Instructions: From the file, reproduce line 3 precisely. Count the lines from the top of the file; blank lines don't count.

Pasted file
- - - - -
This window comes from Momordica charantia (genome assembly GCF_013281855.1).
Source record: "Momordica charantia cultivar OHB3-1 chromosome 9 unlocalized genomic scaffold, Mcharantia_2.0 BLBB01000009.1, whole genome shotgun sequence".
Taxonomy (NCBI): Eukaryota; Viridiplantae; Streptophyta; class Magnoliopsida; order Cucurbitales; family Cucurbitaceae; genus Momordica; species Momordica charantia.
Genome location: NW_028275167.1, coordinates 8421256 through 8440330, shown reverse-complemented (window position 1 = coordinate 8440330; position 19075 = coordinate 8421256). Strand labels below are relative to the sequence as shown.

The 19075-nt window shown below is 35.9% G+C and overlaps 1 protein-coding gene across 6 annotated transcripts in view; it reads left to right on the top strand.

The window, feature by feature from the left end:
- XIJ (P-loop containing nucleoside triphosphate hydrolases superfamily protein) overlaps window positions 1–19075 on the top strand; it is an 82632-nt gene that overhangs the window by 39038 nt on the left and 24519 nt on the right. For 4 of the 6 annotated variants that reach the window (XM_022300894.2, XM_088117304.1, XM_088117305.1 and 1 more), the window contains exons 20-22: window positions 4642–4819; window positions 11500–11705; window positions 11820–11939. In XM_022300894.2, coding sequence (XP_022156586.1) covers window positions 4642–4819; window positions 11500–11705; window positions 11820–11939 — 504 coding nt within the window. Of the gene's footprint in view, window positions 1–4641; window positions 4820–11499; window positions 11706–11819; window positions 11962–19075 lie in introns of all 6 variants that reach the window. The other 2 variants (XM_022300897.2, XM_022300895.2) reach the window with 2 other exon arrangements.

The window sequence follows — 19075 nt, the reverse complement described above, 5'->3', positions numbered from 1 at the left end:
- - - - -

Taxonomy (NCBI): Eukaryota; Viridiplantae; Streptophyta; class Magnoliopsida; order Cucurbitales; family Cucurbitaceae; genus Momordica; species Momordica charantia.